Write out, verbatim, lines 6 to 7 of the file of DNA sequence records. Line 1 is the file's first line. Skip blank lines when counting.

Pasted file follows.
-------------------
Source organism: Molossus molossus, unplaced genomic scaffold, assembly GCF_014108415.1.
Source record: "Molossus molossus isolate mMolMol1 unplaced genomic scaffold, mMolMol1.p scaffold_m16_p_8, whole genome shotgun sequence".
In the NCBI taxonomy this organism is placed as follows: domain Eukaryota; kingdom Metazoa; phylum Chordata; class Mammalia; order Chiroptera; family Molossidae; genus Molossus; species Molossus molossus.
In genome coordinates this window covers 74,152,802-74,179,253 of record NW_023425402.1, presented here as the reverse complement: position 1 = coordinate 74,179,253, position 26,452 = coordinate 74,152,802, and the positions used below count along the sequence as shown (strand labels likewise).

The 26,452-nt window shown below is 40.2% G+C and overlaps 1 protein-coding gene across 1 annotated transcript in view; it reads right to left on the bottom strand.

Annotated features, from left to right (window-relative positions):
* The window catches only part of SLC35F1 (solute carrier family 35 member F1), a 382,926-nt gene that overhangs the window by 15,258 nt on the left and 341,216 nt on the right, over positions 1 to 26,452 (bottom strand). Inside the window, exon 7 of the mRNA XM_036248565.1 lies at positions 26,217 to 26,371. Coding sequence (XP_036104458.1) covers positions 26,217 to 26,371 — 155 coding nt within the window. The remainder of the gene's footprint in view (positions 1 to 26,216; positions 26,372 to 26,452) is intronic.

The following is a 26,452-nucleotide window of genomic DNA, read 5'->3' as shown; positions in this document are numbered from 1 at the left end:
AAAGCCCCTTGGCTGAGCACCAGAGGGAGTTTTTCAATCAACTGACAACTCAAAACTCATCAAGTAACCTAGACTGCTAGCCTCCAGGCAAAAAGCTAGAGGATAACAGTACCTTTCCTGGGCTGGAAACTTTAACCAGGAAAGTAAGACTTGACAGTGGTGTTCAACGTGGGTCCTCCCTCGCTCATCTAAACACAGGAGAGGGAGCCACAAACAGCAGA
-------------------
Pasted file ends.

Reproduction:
Annotated features, from left to right (window-relative positions):
* The window catches only part of SLC35F1 (solute carrier family 35 member F1), a 382,926-nt gene that overhangs the window by 15,258 nt on the left and 341,216 nt on the right, over positions 1 to 26,452 (bottom strand). Inside the window, exon 7 of the mRNA XM_036248565.1 lies at positions 26,217 to 26,371. Coding sequence (XP_036104458.1) covers positions 26,217 to 26,371 — 155 coding nt within the window. The remainder of the gene's footprint in view (positions 1 to 26,216; positions 26,372 to 26,452) is intronic.